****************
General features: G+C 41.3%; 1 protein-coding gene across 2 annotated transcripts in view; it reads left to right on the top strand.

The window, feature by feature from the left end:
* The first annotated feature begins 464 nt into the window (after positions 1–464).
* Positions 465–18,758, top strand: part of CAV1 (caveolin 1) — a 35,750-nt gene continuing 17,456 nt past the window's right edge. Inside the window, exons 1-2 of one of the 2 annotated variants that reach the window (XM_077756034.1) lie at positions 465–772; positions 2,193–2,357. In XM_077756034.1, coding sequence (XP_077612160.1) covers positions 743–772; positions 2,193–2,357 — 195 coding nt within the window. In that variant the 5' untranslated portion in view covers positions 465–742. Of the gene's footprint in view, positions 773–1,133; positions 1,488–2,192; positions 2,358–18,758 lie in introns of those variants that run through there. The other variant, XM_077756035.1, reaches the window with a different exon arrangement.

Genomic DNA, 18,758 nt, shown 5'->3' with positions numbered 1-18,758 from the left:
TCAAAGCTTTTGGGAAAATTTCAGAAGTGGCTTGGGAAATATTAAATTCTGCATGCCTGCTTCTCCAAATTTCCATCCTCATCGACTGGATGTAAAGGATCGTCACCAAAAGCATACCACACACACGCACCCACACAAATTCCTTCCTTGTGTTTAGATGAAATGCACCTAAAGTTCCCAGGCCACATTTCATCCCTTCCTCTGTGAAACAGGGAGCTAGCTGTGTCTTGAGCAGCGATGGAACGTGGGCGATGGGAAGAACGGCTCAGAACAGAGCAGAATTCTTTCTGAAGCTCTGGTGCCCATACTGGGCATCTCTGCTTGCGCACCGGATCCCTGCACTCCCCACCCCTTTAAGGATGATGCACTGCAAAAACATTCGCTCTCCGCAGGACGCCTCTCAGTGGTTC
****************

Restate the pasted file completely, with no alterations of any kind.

General features: G+C 41.3%; 1 protein-coding gene across 2 annotated transcripts in view; it reads left to right on the top strand.

The window, feature by feature from the left end:
* The first annotated feature begins 464 nt into the window (after positions 1–464).
* Positions 465–18,758, top strand: part of CAV1 (caveolin 1) — a 35,750-nt gene continuing 17,456 nt past the window's right edge. Inside the window, exons 1-2 of one of the 2 annotated variants that reach the window (XM_077756034.1) lie at positions 465–772; positions 2,193–2,357. In XM_077756034.1, coding sequence (XP_077612160.1) covers positions 743–772; positions 2,193–2,357 — 195 coding nt within the window. In that variant the 5' untranslated portion in view covers positions 465–742. Of the gene's footprint in view, positions 773–1,133; positions 1,488–2,192; positions 2,358–18,758 lie in introns of those variants that run through there. The other variant, XM_077756035.1, reaches the window with a different exon arrangement.

Genomic DNA, 18,758 nt, shown 5'->3' with positions numbered 1-18,758 from the left:
TCAAAGCTTTTGGGAAAATTTCAGAAGTGGCTTGGGAAATATTAAATTCTGCATGCCTGCTTCTCCAAATTTCCATCCTCATCGACTGGATGTAAAGGATCGTCACCAAAAGCATACCACACACACGCACCCACACAAATTCCTTCCTTGTGTTTAGATGAAATGCACCTAAAGTTCCCAGGCCACATTTCATCCCTTCCTCTGTGAAACAGGGAGCTAGCTGTGTCTTGAGCAGCGATGGAACGTGGGCGATGGGAAGAACGGCTCAGAACAGAGCAGAATTCTTTCTGAAGCTCTGGTGCCCATACTGGGCATCTCTGCTTGCGCACCGGATCCCTGCACTCCCCACCCCTTTAAGGATGATGCACTGCAAAAACATTCGCTCTCCGCAGGACGCCTCTCAGTGGTTC